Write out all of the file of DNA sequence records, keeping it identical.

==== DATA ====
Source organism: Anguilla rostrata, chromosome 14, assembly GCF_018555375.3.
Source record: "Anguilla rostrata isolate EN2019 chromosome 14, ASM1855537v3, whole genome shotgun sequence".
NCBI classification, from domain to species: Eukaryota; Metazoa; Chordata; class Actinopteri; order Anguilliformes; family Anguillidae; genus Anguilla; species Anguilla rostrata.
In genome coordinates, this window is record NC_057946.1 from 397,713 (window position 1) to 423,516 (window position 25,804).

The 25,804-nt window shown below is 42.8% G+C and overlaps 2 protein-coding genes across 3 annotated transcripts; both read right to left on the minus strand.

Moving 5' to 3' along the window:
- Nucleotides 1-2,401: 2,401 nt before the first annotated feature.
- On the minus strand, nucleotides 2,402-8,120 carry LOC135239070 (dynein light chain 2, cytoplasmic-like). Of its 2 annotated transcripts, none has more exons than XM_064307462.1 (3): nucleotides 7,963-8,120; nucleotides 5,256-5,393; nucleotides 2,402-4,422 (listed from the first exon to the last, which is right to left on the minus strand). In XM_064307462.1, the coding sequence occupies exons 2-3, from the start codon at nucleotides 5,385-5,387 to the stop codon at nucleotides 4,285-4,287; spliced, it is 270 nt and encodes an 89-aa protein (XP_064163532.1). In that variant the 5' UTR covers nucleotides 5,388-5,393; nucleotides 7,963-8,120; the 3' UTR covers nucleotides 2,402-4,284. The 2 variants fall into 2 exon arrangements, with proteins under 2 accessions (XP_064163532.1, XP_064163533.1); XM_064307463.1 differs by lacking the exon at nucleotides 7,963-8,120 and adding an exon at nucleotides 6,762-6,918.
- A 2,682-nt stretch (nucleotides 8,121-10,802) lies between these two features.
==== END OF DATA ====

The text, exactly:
Source organism: Anguilla rostrata, chromosome 14, assembly GCF_018555375.3.
Source record: "Anguilla rostrata isolate EN2019 chromosome 14, ASM1855537v3, whole genome shotgun sequence".
NCBI classification, from domain to species: Eukaryota; Metazoa; Chordata; class Actinopteri; order Anguilliformes; family Anguillidae; genus Anguilla; species Anguilla rostrata.
In genome coordinates, this window is record NC_057946.1 from 397,713 (window position 1) to 423,516 (window position 25,804).

The 25,804-nt window shown below is 42.8% G+C and overlaps 2 protein-coding genes across 3 annotated transcripts; both read right to left on the minus strand.

Moving 5' to 3' along the window:
- Nucleotides 1-2,401: 2,401 nt before the first annotated feature.
- On the minus strand, nucleotides 2,402-8,120 carry LOC135239070 (dynein light chain 2, cytoplasmic-like). Of its 2 annotated transcripts, none has more exons than XM_064307462.1 (3): nucleotides 7,963-8,120; nucleotides 5,256-5,393; nucleotides 2,402-4,422 (listed from the first exon to the last, which is right to left on the minus strand). In XM_064307462.1, the coding sequence occupies exons 2-3, from the start codon at nucleotides 5,385-5,387 to the stop codon at nucleotides 4,285-4,287; spliced, it is 270 nt and encodes an 89-aa protein (XP_064163532.1). In that variant the 5' UTR covers nucleotides 5,388-5,393; nucleotides 7,963-8,120; the 3' UTR covers nucleotides 2,402-4,284. The 2 variants fall into 2 exon arrangements, with proteins under 2 accessions (XP_064163532.1, XP_064163533.1); XM_064307463.1 differs by lacking the exon at nucleotides 7,963-8,120 and adding an exon at nucleotides 6,762-6,918.
- A 2,682-nt stretch (nucleotides 8,121-10,802) lies between these two features.